Our first three courses are delivered together. Presentation helps set Fusia apart from other restaurants – the food is beautiful. We begin with Hot and Sour Soup. It is served in an asymmetrical bowl, and accompanied by Shrimp Toast. The soup is piping hot; the aroma is thick and pungent. Unlike many hot and sour soups I’ve tried, this soup is clear, not murky. It’s packed with mushrooms and tofu, and garnished with long slivered green onions. This soup is as delicious as it is visually pleasing. The mushrooms are in large pieces, and the soup is fresh and wonderful, with all the flavors very vibrant.
Another dish brought at the same time is the Chef’s Dim Sum Sampler. I have a weakness for dim sum, and Fusia’s is a hit. It’s pretty, plated uniquely, and tastes rich and diverse, with the addition of their signature dipping sauces. The sampler is served in three square white dishes on a platter, and arrives with three dipping sauces. One sauce is peanut, another curry, and the third is a soy ginger sauce. One dish of dim sum is Pork Shu-Mai. It is contained in a won ton wrapper, and garnished with slivers of red and green pepper. The second dim sum dish contains Shrimp Dumplings. The final dish holds Spiced Napa Cabbage Beef Rolls. Each of the dumplings is distinctly different; some are fried, other steamed. The pork shu-mai is meaty, and each component, from the ginger to the garlic, sings a different note. The shrimp dumplings are garnished with a twig mounted in each one, and the texture of the filling is silky and smooth. The cabbage beef rolls are steamed, and the beef is soft and tender. The cabbage lends its own unique flavor as well.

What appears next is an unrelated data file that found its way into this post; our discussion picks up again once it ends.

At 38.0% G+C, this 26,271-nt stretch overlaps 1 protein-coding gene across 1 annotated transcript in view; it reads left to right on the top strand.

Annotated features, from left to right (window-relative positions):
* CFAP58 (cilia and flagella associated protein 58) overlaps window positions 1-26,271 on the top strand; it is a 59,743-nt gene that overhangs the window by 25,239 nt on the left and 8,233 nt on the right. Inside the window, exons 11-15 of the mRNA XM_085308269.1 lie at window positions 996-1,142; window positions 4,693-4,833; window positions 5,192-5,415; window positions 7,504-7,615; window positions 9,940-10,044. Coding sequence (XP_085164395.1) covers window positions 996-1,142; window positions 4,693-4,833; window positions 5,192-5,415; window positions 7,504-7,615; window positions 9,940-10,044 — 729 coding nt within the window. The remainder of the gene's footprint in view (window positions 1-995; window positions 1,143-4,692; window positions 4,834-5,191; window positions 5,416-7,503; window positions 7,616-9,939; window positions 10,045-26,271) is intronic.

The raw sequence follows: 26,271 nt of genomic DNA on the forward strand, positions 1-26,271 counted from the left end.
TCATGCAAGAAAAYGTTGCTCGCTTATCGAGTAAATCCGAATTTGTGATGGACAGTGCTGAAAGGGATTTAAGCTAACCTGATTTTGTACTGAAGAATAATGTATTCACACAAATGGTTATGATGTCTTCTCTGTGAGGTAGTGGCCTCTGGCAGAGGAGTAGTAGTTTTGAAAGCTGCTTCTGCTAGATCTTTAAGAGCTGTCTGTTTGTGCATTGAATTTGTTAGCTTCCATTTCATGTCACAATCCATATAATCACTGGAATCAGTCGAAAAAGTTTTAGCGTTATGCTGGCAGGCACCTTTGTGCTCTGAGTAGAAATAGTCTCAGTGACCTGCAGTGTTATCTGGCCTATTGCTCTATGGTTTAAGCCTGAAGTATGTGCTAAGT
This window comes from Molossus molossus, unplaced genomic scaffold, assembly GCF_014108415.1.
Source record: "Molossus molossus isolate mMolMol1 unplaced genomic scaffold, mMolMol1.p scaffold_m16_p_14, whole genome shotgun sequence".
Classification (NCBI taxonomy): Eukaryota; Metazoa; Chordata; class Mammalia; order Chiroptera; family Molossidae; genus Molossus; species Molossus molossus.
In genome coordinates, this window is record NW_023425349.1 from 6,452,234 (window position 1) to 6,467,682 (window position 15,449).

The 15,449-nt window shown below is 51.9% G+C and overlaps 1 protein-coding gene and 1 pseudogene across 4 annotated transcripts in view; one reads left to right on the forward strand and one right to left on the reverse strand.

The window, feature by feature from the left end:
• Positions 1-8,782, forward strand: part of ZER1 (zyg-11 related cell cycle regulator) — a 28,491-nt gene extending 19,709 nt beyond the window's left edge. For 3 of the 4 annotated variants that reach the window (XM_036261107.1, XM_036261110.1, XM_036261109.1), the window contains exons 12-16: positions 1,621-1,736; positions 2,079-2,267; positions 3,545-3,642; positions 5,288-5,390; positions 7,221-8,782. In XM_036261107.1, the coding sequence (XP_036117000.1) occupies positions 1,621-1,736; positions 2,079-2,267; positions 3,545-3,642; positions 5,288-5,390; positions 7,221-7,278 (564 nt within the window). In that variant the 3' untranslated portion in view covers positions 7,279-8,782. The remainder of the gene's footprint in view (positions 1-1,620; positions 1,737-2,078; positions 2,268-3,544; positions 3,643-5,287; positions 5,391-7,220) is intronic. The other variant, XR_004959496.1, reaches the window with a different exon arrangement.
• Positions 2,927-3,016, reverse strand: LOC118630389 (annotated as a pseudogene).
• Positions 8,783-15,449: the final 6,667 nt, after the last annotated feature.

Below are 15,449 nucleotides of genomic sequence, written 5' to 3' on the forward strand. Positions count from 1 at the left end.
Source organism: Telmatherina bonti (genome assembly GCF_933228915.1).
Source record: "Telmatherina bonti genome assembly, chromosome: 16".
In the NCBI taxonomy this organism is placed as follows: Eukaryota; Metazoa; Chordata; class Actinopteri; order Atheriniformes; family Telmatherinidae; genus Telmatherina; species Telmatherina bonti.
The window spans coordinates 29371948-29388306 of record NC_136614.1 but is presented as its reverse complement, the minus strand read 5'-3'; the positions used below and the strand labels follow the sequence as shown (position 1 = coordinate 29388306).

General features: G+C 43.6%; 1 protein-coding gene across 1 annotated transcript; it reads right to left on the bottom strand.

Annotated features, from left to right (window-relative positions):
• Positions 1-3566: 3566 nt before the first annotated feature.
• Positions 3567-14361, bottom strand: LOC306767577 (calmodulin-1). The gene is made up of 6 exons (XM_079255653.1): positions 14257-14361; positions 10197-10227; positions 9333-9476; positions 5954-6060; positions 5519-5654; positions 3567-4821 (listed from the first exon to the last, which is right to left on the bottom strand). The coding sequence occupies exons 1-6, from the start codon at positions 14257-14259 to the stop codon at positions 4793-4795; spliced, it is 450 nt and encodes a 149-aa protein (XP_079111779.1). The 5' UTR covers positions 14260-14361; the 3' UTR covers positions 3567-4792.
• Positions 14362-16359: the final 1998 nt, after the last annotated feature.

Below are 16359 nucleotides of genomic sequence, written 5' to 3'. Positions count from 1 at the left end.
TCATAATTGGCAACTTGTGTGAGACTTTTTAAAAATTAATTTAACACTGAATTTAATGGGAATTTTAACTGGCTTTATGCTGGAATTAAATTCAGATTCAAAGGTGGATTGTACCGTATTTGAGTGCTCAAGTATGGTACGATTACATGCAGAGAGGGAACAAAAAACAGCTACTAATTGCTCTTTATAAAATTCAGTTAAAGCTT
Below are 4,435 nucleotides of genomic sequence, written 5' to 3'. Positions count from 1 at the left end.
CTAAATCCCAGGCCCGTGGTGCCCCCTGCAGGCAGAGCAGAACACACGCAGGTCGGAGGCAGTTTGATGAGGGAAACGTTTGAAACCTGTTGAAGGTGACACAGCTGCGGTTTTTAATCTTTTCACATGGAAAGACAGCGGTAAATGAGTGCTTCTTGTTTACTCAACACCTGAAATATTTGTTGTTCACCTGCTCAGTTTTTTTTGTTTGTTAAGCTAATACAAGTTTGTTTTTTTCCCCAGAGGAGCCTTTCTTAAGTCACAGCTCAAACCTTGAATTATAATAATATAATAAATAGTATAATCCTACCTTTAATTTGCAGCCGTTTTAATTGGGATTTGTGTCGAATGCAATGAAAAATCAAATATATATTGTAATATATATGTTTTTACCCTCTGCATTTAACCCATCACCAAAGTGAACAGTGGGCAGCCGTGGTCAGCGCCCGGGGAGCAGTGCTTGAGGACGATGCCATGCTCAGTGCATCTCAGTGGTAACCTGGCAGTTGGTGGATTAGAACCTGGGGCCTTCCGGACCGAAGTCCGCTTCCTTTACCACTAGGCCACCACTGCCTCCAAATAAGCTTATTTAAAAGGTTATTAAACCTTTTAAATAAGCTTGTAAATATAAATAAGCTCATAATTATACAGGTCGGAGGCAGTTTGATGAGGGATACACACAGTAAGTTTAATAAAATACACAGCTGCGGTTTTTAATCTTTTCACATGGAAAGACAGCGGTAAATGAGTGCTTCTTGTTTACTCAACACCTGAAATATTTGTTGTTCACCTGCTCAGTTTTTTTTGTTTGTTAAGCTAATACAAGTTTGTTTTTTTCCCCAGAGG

The star of the initial dishes, however, hails from their Maki menu. We ordered a Surf & Turf Roll. It arrives at our table at the same time as the soup and dim sum. This combines the pretty and crunchy parts of sushi, along with the naughty fried, beefy aspects of a traditional surf & turf meal. The roll has tempura shrimp, enoki mushrooms, and cucumber. If this isn’t enough, it is topped with melt-in-your-mouth tender tataki beef, and perfectly caramelized onions. The final touch is a ginger garlic ponzu sauce, drizzled on the top. It is accompanied by the usual wasabi and pickled ginger. My dinner companion, not a sushi fan, became one of the converted with this dish. The tempura shrimp is light, and the beef so very tender, as soft as a carpaccio. The onions on top lend a sweet, soft accent to the whole dish. This is flavorful, and as beautiful to view as it is savory and rich to eat. This was a ‘can’t stop eating’ dish, and I can’t recommend it strongly enough.